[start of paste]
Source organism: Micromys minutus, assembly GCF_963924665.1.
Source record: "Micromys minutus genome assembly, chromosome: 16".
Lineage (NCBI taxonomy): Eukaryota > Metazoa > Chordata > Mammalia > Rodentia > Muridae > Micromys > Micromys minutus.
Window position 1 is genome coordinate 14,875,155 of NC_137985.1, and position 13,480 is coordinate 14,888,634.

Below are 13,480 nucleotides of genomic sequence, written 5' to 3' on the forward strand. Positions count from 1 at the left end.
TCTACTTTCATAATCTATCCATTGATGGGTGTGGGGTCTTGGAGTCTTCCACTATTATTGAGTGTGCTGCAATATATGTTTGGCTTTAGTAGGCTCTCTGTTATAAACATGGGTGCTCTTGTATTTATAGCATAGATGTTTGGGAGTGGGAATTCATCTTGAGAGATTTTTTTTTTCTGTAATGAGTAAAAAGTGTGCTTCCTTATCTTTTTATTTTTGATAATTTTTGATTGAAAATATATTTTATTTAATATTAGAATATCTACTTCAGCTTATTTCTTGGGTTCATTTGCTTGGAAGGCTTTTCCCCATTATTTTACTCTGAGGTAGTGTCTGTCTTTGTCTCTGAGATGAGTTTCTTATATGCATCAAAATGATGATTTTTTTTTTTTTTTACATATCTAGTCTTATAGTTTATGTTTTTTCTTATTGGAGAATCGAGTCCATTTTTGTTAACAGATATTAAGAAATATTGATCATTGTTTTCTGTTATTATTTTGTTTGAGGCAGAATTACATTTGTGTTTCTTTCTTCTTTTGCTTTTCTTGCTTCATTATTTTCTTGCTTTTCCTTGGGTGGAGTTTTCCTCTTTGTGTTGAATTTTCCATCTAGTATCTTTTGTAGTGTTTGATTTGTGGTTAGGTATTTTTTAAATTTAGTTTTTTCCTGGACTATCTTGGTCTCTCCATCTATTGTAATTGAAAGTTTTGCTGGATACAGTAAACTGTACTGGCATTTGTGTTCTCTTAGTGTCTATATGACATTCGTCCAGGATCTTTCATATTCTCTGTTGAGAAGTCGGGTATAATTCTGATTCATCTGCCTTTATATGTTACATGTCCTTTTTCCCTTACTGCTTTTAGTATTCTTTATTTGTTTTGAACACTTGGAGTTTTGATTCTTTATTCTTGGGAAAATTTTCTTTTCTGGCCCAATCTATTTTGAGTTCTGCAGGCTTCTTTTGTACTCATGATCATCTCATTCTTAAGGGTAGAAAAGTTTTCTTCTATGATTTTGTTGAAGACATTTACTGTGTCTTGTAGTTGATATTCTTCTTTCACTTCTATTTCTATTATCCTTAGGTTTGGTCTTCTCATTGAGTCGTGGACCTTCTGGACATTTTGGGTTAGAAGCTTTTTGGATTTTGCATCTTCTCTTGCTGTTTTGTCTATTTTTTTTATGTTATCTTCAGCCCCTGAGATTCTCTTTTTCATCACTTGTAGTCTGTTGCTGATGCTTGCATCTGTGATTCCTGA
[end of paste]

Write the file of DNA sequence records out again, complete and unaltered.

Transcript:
Source organism: Micromys minutus, assembly GCF_963924665.1.
Source record: "Micromys minutus genome assembly, chromosome: 16".
Lineage (NCBI taxonomy): Eukaryota > Metazoa > Chordata > Mammalia > Rodentia > Muridae > Micromys > Micromys minutus.
Window position 1 is genome coordinate 14,875,155 of NC_137985.1, and position 13,480 is coordinate 14,888,634.

Below are 13,480 nucleotides of genomic sequence, written 5' to 3' on the forward strand. Positions count from 1 at the left end.
TCTACTTTCATAATCTATCCATTGATGGGTGTGGGGTCTTGGAGTCTTCCACTATTATTGAGTGTGCTGCAATATATGTTTGGCTTTAGTAGGCTCTCTGTTATAAACATGGGTGCTCTTGTATTTATAGCATAGATGTTTGGGAGTGGGAATTCATCTTGAGAGATTTTTTTTTTCTGTAATGAGTAAAAAGTGTGCTTCCTTATCTTTTTATTTTTGATAATTTTTGATTGAAAATATATTTTATTTAATATTAGAATATCTACTTCAGCTTATTTCTTGGGTTCATTTGCTTGGAAGGCTTTTCCCCATTATTTTACTCTGAGGTAGTGTCTGTCTTTGTCTCTGAGATGAGTTTCTTATATGCATCAAAATGATGATTTTTTTTTTTTTTTACATATCTAGTCTTATAGTTTATGTTTTTTCTTATTGGAGAATCGAGTCCATTTTTGTTAACAGATATTAAGAAATATTGATCATTGTTTTCTGTTATTATTTTGTTTGAGGCAGAATTACATTTGTGTTTCTTTCTTCTTTTGCTTTTCTTGCTTCATTATTTTCTTGCTTTTCCTTGGGTGGAGTTTTCCTCTTTGTGTTGAATTTTCCATCTAGTATCTTTTGTAGTGTTTGATTTGTGGTTAGGTATTTTTTAAATTTAGTTTTTTCCTGGACTATCTTGGTCTCTCCATCTATTGTAATTGAAAGTTTTGCTGGATACAGTAAACTGTACTGGCATTTGTGTTCTCTTAGTGTCTATATGACATTCGTCCAGGATCTTTCATATTCTCTGTTGAGAAGTCGGGTATAATTCTGATTCATCTGCCTTTATATGTTACATGTCCTTTTTCCCTTACTGCTTTTAGTATTCTTTATTTGTTTTGAACACTTGGAGTTTTGATTCTTTATTCTTGGGAAAATTTTCTTTTCTGGCCCAATCTATTTTGAGTTCTGCAGGCTTCTTTTGTACTCATGATCATCTCATTCTTAAGGGTAGAAAAGTTTTCTTCTATGATTTTGTTGAAGACATTTACTGTGTCTTGTAGTTGATATTCTTCTTTCACTTCTATTTCTATTATCCTTAGGTTTGGTCTTCTCATTGAGTCGTGGACCTTCTGGACATTTTGGGTTAGAAGCTTTTTGGATTTTGCATCTTCTCTTGCTGTTTTGTCTATTTTTTTTATGTTATCTTCAGCCCCTGAGATTCTCTTTTTCATCACTTGTAGTCTGTTGCTGATGCTTGCATCTGTGATTCCTGA